MONTPELIER, Vt. (AP) — Vermont's attempts to close its lone nuclear power plant were deceptive and misleading, a federal appeals court ruled Wednesday in largely upholding a lower-court ruling against the state.
State legislators passed laws in 2005, 2006 and 2008 making it harder for the Vermont Yankee plant to win permission to operate for another 20 years. They were concerned about the plant's safety but tried to hide that because they were aware that nuclear safety is the sole province of the U.S. government under federal law, a three-judge panel of the 2nd U.S. Circuit Court of Appeals wrote.
There was "obvious coaching of Vermont legislators to avoid explicit statements about nuclear safety," the court wrote.
A state board is expected to rule this year on whether allow the plant to continue operating, but the laws passed last decade injected the Legislature into the state's decision-making process. They require that lawmakers vote to approve the plant's continued operation.
Plant owner New Orleans-based Entergy Corp. has argued in court that the state has no say over whether to keep the plant open and points to the federal Nuclear Regulatory Commission's decision to extend the plant's license to operate in 2011.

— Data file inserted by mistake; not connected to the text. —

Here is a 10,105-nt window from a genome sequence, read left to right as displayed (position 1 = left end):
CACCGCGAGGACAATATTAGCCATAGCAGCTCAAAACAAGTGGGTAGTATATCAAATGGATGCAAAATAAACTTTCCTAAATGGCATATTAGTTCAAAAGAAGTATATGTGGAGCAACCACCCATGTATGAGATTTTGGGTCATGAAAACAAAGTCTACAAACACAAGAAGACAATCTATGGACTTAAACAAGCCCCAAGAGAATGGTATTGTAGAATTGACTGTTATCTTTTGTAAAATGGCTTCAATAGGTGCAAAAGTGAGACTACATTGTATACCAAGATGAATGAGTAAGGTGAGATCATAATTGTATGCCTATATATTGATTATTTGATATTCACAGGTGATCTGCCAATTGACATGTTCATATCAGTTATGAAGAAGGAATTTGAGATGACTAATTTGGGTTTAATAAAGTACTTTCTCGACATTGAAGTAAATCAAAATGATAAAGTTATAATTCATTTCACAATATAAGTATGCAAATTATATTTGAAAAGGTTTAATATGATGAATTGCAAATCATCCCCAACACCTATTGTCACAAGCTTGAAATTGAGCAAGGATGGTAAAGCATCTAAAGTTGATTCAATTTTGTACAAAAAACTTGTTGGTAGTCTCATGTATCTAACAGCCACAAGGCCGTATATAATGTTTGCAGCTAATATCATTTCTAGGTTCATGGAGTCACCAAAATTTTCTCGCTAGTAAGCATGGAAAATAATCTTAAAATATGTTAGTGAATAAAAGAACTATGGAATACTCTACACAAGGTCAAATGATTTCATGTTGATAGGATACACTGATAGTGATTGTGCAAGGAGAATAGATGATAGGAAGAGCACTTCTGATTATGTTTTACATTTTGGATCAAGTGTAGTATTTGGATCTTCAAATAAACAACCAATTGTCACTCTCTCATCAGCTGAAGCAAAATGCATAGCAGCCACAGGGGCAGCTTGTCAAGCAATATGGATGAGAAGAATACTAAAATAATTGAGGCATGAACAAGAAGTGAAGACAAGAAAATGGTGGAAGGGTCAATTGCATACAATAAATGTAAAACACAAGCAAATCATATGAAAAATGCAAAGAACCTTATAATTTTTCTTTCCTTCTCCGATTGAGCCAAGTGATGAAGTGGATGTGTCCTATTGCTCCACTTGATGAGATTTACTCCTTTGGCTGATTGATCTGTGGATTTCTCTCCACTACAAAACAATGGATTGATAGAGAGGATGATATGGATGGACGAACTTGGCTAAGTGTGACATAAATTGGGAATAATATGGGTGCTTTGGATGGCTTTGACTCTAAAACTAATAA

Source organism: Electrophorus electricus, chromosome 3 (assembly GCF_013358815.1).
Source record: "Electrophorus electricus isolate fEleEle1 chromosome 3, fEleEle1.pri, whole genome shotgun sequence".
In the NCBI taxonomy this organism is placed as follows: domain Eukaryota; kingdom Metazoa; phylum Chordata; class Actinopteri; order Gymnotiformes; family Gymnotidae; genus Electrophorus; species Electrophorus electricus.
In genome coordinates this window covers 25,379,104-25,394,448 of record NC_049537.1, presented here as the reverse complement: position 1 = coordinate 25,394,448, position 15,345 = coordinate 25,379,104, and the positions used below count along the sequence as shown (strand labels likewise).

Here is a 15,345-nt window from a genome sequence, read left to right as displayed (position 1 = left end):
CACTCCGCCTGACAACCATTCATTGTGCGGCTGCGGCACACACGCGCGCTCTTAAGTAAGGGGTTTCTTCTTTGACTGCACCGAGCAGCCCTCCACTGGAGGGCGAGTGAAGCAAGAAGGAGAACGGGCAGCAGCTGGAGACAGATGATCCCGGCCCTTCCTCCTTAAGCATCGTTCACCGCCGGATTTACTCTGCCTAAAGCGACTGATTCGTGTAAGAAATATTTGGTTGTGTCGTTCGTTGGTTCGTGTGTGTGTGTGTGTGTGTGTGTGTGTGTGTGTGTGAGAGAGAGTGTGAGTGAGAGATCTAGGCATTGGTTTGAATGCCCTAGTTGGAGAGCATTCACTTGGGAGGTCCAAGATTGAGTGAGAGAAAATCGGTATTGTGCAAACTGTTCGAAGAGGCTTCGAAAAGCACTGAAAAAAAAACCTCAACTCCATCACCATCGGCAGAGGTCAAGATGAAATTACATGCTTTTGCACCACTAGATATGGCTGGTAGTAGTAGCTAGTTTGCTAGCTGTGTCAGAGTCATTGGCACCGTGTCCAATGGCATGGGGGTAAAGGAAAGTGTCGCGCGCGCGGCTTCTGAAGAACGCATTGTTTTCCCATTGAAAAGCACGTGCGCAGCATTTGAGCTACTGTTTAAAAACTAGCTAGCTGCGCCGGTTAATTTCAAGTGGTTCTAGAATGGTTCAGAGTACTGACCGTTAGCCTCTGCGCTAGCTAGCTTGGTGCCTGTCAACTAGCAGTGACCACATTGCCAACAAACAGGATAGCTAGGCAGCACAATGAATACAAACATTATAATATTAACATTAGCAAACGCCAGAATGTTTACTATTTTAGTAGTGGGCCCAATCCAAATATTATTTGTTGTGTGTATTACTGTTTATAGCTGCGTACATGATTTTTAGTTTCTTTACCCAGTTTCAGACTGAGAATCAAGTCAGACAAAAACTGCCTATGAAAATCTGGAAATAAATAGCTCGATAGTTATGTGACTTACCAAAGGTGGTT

Vermont Yankee opened in 1972 in Vernon. In the past, the plant has provided as much as a third of the state's electrical supply. Currently, nearly all of its power is shipped to electric companies in neighboring states.
The state had argued that the legislative record used by Entergy in its lower court arguments was spotty and the company "cherry-picked" the most damning comments by lawmakers. And it said Entergy had gone along with the state's safety concerns in legally binding agreements.
The appeals court didn't buy it, calling the state's account of the legislative record "inadequate and misleading."
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